A Couple Things To Know As An American Airlines Elite Before Booking On US Airways

With the announcement yesterday that American Airlines and US Airways elites can earn a 50% bonus by booking eligible codeshare flights on the other carrier, it’s certainly appealing to move a flight to earn that bonus.  But, there are a couple things you should know before you pull the trigger.

I only flew US Airways once last year for two segments, so I certainly can’t call myself an expert.  But, I did learn a few things when I booked a US Air flight a couple days ago right before they announced the bonus.  Some of these tips are things I’ve already covered but I figured it was worth a refresher.

1.  You Can’t Get An Upgrade.  If you’re an elite on either airline and expect to get an upgrade flying the other one right now, you are wrong.  It’s something they’re working on, but there is no path to get an upgrade right now.

2.  You.  Can’t.  Get.  An. Upgrade.  What can I say?  I really like upgrades, it seemed worth saying twice.

3.  More Legroom In Coach Is Not A US Airways Philosophy.  Intuitively, I knew this, especially given how close to my legs the first class seat was on a recent US Airways Airbus plane I was on (see below, and no the seat in front of me is not reclined).

American Airlines Elite

 

American Airlines Elite

Those of you that have met me know I’m not the biggest guy in the world.  If my knees are almost touching the seat in front of me, you can imagine what a tall person might have to cope with.  Coach isn’t going to be much better, but you may have to pay for a coach seat anyways if you don’t want to be stuck in a middle seat.

US Airways has two different types of “upgraded” coach seats they offer.  Preferred seats are the front row (s) of coach and the exit rows.  These are reserved for Preferred members, and are not to be confused with “ChoiceSeats”.  ChoiceSeats are seats seats near the front of the plane but don’t actually have any extra legroom.  However, they do charge for these seats and that fee is not waived for elite members at this time as it is for some elites (Platinum and Executive Platinum) on American.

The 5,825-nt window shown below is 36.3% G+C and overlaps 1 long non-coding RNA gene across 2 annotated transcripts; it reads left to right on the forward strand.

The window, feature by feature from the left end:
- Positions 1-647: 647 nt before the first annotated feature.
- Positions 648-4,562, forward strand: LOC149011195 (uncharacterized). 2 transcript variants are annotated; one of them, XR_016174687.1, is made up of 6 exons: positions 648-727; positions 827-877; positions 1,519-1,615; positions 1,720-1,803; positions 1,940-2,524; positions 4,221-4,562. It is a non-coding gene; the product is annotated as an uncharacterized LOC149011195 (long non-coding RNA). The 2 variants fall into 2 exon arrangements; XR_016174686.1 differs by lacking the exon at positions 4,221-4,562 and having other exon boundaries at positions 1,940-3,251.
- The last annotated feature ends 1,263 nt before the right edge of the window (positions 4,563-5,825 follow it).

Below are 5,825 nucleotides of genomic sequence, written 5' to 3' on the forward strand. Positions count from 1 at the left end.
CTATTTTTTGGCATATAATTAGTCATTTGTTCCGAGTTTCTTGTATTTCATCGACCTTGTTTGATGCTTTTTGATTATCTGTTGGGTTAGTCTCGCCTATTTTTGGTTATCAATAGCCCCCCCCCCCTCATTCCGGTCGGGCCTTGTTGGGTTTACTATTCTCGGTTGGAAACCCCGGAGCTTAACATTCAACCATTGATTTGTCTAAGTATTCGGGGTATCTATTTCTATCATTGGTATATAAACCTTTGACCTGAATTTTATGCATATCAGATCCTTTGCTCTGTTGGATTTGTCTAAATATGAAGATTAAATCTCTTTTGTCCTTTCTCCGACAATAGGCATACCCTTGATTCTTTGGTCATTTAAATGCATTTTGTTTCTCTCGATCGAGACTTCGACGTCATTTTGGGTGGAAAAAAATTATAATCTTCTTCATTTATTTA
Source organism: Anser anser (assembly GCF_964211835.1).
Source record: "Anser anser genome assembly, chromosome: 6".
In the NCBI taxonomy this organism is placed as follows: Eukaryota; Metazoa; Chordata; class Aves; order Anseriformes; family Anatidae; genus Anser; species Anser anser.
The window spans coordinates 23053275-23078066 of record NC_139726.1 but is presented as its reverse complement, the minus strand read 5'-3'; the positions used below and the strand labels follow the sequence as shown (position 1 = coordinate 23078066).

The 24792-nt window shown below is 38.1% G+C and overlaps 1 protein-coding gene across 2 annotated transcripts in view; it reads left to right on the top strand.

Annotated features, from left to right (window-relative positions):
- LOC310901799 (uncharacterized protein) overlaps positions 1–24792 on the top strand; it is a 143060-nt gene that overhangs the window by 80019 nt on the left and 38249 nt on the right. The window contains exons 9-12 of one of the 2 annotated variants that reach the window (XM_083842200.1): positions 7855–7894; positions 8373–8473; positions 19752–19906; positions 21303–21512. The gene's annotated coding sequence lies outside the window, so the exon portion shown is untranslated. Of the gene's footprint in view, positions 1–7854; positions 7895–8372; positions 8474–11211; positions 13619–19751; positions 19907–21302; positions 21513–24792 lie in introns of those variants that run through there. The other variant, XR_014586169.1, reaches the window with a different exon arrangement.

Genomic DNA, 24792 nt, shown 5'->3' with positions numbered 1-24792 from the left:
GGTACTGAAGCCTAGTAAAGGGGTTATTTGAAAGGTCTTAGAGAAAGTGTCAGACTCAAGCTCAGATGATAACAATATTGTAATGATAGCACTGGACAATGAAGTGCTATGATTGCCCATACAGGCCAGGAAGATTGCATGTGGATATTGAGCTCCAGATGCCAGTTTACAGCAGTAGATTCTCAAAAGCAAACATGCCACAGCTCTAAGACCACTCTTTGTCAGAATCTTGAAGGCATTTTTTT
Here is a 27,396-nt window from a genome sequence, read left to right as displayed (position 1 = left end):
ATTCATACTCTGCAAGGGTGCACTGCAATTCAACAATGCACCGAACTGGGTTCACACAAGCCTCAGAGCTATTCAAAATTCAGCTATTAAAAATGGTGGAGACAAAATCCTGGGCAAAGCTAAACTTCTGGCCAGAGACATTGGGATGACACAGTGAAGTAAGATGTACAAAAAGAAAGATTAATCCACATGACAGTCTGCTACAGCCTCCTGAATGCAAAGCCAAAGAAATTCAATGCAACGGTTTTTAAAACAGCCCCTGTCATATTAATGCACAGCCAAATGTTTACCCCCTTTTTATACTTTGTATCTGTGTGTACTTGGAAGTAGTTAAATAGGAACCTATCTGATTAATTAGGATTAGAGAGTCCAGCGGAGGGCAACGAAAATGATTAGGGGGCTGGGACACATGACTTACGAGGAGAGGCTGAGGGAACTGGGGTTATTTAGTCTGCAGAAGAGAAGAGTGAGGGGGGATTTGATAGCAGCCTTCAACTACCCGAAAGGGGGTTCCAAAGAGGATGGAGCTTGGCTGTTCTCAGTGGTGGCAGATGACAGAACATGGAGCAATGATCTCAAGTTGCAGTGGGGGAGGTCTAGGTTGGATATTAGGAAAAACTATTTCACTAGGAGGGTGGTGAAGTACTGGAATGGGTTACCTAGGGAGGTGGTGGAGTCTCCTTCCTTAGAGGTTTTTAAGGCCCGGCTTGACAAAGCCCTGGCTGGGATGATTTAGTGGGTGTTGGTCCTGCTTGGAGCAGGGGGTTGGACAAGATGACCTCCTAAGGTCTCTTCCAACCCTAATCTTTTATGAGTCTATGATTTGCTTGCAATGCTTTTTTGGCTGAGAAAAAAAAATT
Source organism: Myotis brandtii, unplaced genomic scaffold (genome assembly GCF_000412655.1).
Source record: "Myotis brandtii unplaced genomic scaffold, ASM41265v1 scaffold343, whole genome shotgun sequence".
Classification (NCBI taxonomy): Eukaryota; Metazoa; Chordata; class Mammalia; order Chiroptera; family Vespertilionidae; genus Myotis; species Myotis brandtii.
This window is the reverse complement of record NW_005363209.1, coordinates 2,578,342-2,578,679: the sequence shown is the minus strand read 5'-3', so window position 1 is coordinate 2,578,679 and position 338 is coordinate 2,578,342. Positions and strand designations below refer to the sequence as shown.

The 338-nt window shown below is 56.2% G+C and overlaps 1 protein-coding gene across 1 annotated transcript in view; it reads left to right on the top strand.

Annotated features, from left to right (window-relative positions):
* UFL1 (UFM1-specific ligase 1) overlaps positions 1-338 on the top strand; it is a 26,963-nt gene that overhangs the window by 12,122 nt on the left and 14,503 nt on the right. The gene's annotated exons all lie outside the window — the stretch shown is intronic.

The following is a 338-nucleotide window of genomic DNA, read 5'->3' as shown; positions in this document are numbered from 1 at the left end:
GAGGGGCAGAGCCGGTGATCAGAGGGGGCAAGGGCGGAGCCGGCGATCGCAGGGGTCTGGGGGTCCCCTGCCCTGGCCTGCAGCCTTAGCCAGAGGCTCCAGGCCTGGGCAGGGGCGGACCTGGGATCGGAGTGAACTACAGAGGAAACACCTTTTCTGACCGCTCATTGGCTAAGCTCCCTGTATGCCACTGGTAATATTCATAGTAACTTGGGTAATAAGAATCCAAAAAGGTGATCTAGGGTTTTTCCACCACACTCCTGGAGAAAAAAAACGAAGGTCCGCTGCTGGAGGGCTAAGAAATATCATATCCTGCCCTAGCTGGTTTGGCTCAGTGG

On the recent flight I booked,  my only choice for an aisle seat was to pay $68.  If I wanted a window I could take the last row of the plane.

American Airlines Elite American Airlines Elite

Is it worth 50% more redeemable miles to have less legroom in coach?  It certainly could be for some.  But, if you have to pay to get the seat of your choice then the extra miles certainly aren’t worth it.  If you’re not sure what type of seat you might be getting, check out Seat Guru before you book.

4.  Codeshare Flights Can Be Confusing.  As operations get consolidated, it will be easier to transfer from an American Airlines flight to a US Airways one and vice versa.  For example, at IAD US Airways departs from the Z gates right past security, whereas American departs from the B concourse.  At DEN, American is in the A concourse as are some US Airways departures, but the bulk of US Airways flights still depart out of the B concourse.  None of this is life-altering, but if you’re short on time it pays to know where you’re going.  Take a close look at who actually operates the flight you’re booked on and make sure you know where it departs from.  Leave extra time if you have to change terminals.

5.  US Airways’ Website Can Be Confusing, Too.  I don’t find myself on the US Airways site frequently, but when I do it’s notable that their IT infrastructure is not as robust as American’s when it comes to the booking engine.  When booking my recent flight I was presented with a blank seat map and told there were no seats for assignment.  That seemed a bit odd to me, so I checked Expert Flyer and saw plenty of seats available.  I exited out of the seat maps and attempted to select a seat again and the map popped up.  No biggie if you know how to navigate, but certainly a pain in the butt if you didn’t know how to check that there really were seats available for you to select.  In my specific case, there were slim pickings for complimentary seats anyways.

50% more redeemable miles is certainly tempting.  Just make sure you’re aware of the potential travel pitfalls while we’re in the middle of the integration.  It’s also worth noting that these miles may not post automatically given the lack of robustness on the US Airways website.  So, keep an eye on your account afterwards to make sure things post correctly.